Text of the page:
On Laetere Sunday, we are called to joyfully anticipate the victory that will be won and the joy that will be ours at Easter. We are half way through Lent and have progressed by way of prayer, fasting and almsgiving. And particularly through the Liturgy of the Word, we have meditated on the human condition and our response to God’s loving invitation down the ages.

Looking back, on the first Sunday of Lent, the First Reading dwelt on the creation of the world and the sin of our first parents; on the second, the call of Abraham, the father of the people of God; on the third, we read the story of Moses leading his people out of Egypt; and today, the fourth Sunday of Lent, we witness the rise of David (Hebrew for ‘Commander’) as ruler of the united kingdoms of Israel and Judah (1 Sam 16: 1.6-7.10-13). God bid Samuel to anoint the youngest son of Jesse (‘God exists’) with oil, in his hometown Bethlehem.

Thus, David, a shepherd, replaced the first king, Saul, who had disobeyed God, and “the Spirit of the Lord came mightily upon David from that day forward.” Interestingly, a millennium later, Jesus (‘God saves’) was born in Bethlehem (‘House of Bread’) and would eventually declare Himself the Good Shepherd. That city in the hill country of Judah was located about six miles north-west of Nazareth, where Jesus lived until he was thirty, and about five miles south of Jerusalem, where He would die, three years later. Thus ended the public ministry of God’s slain Lamb, so unprecedentedly full of miracles and blessings.

The Gospel of today (Jn 9: 1-41) speaks of one such miracle or “sign”: the cure of a blind beggar. Inasmuch as the disciples were bent on knowing if that condition meant a chastisement, they seemed ‘blind’ too. The Master clarified that “it was not that this man had sinned, or his parents, but that the works of God might be made manifest in him.” Proclaiming Himself the “Light of the World”, Jesus sent the blind man to Siloam, which meant ‘The One Sent, the Siloah’. This was incipient baptism, carrying as it did a promise of sweet light and refreshing health to the weak and suffering[1]. Once cured, the man labelled Jesus “a prophet” and later acknowledged Him as the Son of Man. Clearly, he had received not only natural sight but also supernatural light!

Overawed by this occurrence, the local cabal began to work overtime and to close in on Jesus. The Pharisees spread a canard: “This man is not from God, for he does not keep the sabbath.” No doubt, Jesus had cured the blind man on a sabbath but, as elsewhere He had said, “the Sabbath was made for man, not man for the Sabbath. So, the Son of Man is lord even of the Sabbath.” (Mk 2: 23–28) But far from recognising Him as the Messiah, some Pharisees argued that he who has not kept the sabbath cannot be of God. They kept questioning the cured man, in the hope that he would retract his earlier statement, but he retorted: “You do not know where He comes from, and yet He opened my eyes. (…) Never since the world began has it been heard that any one opened the eyes of a man born blind. If this man were not from God, He could do nothing.”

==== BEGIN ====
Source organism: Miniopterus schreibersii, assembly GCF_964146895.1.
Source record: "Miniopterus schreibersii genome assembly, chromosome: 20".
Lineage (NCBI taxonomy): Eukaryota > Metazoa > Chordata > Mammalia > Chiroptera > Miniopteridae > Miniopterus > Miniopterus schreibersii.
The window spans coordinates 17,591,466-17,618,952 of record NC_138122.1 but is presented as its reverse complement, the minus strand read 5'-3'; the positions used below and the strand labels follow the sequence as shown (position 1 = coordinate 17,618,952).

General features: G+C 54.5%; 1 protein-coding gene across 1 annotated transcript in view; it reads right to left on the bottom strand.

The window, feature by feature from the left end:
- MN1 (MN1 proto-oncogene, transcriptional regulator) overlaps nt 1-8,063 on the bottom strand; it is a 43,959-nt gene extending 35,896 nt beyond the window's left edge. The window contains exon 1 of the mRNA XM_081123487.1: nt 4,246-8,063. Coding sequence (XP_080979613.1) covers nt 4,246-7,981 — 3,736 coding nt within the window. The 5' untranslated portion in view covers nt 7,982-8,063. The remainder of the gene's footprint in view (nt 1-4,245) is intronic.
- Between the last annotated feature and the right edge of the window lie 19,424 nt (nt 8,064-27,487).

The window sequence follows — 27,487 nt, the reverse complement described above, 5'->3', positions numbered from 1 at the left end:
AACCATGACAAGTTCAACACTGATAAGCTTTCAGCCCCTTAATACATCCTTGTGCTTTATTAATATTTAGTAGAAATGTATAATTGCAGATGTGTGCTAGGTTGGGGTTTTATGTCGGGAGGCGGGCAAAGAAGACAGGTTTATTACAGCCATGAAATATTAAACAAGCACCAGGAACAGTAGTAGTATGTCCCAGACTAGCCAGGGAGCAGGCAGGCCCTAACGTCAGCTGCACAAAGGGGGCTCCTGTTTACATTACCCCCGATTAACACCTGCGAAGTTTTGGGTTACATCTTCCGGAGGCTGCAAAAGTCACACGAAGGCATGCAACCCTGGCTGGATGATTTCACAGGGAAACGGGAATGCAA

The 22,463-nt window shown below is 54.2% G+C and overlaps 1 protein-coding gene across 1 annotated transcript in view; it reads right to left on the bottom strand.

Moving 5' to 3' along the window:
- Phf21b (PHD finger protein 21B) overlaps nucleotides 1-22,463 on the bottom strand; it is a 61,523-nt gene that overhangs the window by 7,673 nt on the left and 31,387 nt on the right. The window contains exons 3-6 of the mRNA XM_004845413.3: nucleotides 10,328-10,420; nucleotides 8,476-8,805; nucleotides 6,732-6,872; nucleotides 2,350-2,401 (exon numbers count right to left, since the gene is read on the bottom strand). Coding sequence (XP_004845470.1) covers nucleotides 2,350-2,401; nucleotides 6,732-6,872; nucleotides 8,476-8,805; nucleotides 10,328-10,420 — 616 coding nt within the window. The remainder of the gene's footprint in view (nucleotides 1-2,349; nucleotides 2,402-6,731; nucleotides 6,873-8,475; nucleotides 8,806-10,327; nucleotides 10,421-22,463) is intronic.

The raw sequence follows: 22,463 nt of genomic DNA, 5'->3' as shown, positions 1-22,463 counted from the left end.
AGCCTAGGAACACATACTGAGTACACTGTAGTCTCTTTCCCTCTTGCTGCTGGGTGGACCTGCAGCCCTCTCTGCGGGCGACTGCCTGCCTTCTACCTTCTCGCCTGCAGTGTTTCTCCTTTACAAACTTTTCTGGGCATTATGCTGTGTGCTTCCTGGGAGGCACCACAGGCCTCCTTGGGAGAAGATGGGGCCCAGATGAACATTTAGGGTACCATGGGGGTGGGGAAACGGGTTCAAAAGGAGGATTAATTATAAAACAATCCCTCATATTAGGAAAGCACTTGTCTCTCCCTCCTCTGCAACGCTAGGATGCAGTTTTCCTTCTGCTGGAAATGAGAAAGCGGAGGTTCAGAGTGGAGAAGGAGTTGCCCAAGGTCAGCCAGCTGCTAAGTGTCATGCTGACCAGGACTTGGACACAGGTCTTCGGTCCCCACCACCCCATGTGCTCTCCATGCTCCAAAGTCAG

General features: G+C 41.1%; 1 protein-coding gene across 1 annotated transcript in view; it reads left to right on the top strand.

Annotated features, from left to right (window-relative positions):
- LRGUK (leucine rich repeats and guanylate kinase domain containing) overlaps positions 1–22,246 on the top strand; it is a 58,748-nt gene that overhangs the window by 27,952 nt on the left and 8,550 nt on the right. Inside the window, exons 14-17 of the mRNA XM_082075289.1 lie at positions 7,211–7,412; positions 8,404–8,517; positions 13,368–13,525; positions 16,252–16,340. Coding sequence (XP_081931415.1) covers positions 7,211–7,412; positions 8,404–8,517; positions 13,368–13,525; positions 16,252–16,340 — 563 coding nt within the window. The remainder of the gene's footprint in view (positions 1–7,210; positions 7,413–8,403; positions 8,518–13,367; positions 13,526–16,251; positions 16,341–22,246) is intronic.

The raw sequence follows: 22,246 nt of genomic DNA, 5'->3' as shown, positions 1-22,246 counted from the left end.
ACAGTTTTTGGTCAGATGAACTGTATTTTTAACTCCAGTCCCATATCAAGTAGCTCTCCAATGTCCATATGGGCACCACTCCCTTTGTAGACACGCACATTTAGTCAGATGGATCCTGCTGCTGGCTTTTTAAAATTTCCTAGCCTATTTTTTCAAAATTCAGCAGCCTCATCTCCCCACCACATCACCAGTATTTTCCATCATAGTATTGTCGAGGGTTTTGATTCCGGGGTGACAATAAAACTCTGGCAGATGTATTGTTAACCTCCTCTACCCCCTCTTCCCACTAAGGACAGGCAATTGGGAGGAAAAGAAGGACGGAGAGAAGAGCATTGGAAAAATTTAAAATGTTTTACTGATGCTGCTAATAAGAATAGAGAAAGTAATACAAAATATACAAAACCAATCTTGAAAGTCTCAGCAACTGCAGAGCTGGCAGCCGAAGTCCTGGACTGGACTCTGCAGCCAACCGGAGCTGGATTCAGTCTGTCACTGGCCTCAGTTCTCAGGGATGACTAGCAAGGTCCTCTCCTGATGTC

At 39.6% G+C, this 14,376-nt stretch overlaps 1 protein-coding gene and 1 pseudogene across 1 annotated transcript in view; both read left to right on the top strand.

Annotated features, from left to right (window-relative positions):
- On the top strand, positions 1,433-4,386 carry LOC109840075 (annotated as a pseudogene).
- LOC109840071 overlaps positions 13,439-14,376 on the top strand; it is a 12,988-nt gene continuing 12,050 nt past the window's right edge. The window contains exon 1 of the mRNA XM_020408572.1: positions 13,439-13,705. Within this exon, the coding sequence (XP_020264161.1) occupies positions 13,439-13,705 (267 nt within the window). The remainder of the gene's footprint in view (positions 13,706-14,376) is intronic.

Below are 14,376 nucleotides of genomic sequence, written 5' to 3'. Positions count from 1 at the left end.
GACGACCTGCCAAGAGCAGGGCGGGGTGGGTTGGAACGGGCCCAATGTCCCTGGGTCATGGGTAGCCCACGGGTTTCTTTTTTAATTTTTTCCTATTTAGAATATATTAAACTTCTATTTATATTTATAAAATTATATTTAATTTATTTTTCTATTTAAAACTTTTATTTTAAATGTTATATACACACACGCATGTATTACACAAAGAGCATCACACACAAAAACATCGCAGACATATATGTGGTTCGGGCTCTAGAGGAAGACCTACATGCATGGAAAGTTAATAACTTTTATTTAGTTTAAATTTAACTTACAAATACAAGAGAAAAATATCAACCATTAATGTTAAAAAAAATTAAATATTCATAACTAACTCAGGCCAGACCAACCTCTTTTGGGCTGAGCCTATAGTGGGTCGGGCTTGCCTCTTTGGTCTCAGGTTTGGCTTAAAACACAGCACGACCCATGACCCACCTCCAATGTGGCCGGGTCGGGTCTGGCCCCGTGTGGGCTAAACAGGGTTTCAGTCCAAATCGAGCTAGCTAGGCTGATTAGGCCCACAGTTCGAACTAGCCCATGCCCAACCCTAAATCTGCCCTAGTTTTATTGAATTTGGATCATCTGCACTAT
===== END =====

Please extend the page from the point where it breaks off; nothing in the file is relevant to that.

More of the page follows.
In the face of such irrefutable logic, the only thing left to do was to hype the case against Jesus. The parents were called upon to confirm their son’s congenital blindness; they did, but pleaded ignorance as to the author of the marvel, for “the Jews had already agreed that if anyone should confess Him to be Christ, he was to be put out of the synagogue.” This was pure conspiracy! Alas, how many do the same today! They swim with the current, compromising their principles, that they may gain social acceptance and/or political mileage! Likewise, arm-twisting and intimidation are rampant; it is always the same old story of giving someone a bad name and hanging them!

At that time, Jesus was at the height of his ministry but also at the threshold of his Passion and Death. He was the Light of the World, the light shining in the darkness, but the world did not know Him (cf. Jn 1) The cure of the blind man shows Jesus to be the Messiah, who came into the world “that those who do not see may see, and that those who see may become blind.” That is, His light was “as mighty as to enlighten the lowly as it was to dazzle and blind the proud.”[2] To the Pharisees, who felt targeted by this powerful proclamation, He said that only physical, not spiritual, blindness could be excused.

In today’s topsy-turvy world, one sees right-minded persons banished whereas the doctrinally flawed promoted. But we are not to be frightened or discouraged. By our baptism, we have been invited to cross from darkness to light, from sin to supernatural life. St Paul in the Second Reading (Eph. 5: 8-14) exhorts us to “walk as children of light (for the fruit of light is found in all that is good and right and true), and try to learn what is pleasing to the Lord. Take no part in the unfruitful works of darkness but instead expose them.” Persevering in this mission through life is indeed the challenge of the Light.

[1] Abbé C. Fouard, Jesus Christ the Son of God. Goa: Don Bosco, 1960, p. 290

[2] Op. cit., p. 293